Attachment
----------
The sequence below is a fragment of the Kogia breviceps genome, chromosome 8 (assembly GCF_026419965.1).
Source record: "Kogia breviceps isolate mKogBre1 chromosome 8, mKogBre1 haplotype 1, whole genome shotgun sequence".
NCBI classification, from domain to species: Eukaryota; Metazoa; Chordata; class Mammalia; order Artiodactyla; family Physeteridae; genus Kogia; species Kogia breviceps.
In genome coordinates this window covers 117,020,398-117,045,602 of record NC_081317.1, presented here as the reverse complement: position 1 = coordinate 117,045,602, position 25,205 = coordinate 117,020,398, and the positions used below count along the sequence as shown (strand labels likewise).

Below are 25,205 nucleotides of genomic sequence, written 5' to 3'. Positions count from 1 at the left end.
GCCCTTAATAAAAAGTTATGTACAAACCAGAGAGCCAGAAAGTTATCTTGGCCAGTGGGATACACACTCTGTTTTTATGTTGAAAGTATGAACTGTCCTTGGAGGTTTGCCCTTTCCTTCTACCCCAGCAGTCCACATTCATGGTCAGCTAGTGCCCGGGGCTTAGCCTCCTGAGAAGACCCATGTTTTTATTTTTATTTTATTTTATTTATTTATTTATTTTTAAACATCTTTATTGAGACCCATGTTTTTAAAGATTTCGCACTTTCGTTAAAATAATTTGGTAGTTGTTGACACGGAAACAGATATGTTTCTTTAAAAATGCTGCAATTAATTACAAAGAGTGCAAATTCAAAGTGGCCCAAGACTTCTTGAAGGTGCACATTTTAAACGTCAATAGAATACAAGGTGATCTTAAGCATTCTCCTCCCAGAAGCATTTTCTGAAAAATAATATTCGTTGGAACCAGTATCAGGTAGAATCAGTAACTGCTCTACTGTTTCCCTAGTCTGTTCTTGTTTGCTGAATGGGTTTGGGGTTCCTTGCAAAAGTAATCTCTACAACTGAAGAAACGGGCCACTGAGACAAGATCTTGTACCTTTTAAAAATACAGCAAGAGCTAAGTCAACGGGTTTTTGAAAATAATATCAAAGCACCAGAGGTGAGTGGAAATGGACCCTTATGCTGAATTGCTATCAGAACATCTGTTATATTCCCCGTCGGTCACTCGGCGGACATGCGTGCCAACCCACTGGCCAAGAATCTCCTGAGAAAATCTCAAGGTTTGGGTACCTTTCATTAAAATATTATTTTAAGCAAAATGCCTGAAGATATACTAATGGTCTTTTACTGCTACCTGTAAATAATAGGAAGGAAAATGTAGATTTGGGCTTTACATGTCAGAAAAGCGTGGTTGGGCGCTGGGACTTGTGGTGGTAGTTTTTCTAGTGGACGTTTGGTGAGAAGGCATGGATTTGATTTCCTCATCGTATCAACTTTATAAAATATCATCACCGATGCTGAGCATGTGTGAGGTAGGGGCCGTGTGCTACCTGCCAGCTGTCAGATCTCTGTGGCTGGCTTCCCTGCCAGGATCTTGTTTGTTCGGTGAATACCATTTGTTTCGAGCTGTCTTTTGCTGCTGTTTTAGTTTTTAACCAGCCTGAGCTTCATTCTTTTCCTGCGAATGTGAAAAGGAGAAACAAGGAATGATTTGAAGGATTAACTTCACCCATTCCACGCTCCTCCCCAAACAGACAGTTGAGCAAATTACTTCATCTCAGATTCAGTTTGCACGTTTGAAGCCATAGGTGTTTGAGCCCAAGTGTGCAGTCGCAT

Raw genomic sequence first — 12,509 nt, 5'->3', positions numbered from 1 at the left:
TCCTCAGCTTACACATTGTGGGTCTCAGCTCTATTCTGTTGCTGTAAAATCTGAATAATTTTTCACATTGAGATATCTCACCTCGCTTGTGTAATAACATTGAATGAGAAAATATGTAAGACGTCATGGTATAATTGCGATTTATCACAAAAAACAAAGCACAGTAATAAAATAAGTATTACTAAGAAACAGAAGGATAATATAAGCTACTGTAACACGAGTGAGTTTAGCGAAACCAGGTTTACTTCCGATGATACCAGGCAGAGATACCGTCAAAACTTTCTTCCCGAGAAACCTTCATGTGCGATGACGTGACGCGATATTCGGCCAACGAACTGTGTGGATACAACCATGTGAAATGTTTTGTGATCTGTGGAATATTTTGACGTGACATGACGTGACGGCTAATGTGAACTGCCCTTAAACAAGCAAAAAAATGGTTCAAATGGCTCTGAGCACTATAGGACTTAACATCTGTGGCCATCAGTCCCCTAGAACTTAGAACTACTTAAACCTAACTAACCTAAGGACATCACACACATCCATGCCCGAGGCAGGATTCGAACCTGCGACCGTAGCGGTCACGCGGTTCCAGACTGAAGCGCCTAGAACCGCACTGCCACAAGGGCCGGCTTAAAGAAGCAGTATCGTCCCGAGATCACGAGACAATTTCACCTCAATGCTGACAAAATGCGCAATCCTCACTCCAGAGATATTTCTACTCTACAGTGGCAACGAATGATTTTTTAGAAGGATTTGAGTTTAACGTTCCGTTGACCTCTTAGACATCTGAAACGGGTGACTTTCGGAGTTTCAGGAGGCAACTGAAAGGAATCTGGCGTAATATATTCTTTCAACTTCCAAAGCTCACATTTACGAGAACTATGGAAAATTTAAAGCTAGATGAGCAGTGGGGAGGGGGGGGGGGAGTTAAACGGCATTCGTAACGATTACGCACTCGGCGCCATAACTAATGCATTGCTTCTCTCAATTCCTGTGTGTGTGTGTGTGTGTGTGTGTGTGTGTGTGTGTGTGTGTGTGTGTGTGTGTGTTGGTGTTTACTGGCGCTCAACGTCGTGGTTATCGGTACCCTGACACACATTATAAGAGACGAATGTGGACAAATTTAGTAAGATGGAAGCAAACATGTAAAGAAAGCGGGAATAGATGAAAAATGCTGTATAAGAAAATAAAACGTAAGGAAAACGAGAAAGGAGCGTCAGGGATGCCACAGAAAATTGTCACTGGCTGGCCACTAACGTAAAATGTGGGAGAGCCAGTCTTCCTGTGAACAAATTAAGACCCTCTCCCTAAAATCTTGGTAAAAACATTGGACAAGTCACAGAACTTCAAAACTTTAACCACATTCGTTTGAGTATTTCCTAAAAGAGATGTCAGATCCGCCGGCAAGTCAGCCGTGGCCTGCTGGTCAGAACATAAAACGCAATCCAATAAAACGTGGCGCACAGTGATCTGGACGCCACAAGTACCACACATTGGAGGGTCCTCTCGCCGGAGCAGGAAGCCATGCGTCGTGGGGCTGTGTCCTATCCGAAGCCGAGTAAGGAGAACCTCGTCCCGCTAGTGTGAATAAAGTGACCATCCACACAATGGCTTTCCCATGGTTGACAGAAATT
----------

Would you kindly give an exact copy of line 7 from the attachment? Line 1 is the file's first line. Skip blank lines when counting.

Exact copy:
Raw genomic sequence first — 12,509 nt, 5'->3', positions numbered from 1 at the left: